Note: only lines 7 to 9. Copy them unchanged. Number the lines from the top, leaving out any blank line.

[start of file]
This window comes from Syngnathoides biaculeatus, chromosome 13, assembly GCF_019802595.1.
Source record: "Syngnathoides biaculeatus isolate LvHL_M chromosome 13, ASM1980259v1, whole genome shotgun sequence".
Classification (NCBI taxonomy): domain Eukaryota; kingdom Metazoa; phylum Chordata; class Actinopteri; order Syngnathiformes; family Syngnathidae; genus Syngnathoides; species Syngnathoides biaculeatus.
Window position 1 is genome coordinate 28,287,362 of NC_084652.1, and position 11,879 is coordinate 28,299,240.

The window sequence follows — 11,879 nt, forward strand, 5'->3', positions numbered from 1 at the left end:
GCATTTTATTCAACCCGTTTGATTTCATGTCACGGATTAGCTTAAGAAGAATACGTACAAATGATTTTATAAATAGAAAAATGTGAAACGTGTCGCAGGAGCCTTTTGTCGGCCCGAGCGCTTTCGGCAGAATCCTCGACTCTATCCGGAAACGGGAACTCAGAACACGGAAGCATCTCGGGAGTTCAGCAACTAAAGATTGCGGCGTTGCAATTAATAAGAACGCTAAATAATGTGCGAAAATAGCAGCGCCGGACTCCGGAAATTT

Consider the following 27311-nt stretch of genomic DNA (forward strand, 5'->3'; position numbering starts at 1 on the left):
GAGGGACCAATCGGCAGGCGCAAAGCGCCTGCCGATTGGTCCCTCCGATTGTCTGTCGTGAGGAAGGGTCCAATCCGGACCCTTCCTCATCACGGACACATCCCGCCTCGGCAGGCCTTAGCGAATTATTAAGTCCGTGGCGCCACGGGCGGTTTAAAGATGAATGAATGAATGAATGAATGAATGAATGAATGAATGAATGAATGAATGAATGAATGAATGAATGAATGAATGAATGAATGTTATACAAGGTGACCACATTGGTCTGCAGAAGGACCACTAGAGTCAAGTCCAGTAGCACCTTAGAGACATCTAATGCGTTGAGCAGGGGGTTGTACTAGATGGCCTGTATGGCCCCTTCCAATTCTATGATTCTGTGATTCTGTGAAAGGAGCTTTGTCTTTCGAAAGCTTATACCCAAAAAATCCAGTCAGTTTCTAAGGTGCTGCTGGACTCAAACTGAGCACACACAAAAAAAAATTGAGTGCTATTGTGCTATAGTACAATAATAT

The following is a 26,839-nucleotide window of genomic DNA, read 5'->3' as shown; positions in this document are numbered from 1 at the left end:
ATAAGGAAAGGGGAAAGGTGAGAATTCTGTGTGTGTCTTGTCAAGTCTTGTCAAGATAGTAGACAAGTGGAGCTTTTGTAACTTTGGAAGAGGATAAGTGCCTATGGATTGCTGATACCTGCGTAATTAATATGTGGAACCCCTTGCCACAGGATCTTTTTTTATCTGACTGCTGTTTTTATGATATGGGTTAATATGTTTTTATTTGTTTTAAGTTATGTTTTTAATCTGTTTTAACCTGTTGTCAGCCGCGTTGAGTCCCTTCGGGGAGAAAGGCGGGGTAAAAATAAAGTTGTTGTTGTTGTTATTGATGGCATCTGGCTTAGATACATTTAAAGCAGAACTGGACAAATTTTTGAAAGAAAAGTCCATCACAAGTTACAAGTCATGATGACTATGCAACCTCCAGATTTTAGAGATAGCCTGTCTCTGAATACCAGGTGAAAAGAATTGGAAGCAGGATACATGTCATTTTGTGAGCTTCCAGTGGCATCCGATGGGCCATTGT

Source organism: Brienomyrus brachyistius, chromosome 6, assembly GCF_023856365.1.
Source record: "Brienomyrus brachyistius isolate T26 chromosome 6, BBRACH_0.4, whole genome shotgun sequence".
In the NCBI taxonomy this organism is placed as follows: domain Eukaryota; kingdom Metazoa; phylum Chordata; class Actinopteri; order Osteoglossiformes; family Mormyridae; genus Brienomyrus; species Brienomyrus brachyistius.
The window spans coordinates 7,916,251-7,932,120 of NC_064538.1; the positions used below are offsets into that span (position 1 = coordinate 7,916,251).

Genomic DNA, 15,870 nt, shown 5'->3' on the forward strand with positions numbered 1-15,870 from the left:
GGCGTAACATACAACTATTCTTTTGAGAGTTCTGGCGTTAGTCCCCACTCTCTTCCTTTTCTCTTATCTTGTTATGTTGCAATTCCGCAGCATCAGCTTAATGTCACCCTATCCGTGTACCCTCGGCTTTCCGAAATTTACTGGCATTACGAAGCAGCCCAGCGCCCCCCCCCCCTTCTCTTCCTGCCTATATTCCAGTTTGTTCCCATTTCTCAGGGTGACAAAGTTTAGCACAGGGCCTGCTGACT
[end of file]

Consider the following 27311-nt stretch of genomic DNA (forward strand, 5'->3'; position numbering starts at 1 on the left):
GAGGGACCAATCGGCAGGCGCAAAGCGCCTGCCGATTGGTCCCTCCGATTGTCTGTCGTGAGGAAGGGTCCAATCCGGACCCTTCCTCATCACGGACACATCCCGCCTCGGCAGGCCTTAGCGAATTATTAAGTCCGTGGCGCCACGGGCGGTTTAAAGATGAATGAATGAATGAATGAATGAATGAATGAATGAATGAATGAATGAATGAATGAATGAATGAATGAATGAATGAATGAATGTTATACAAGGTGACCACATTGGTCTGCAGAAGGACCACTAGAGTCAAGTCCAGTAGCACCTTAGAGACATCTAATGCGTTGAGCAGGGGGTTGTACTAGATGGCCTGTATGGCCCCTTCCAATTCTATGATTCTGTGATTCTGTGAAAGGAGCTTTGTCTTTCGAAAGCTTATACCCAAAAAATCCAGTCAGTTTCTAAGGTGCTGCTGGACTCAAACTGAGCACACACAAAAAAAAATTGAGTGCTATTGTGCTATAGTACAATAATAT

The following is a 26,839-nucleotide window of genomic DNA, read 5'->3' as shown; positions in this document are numbered from 1 at the left end: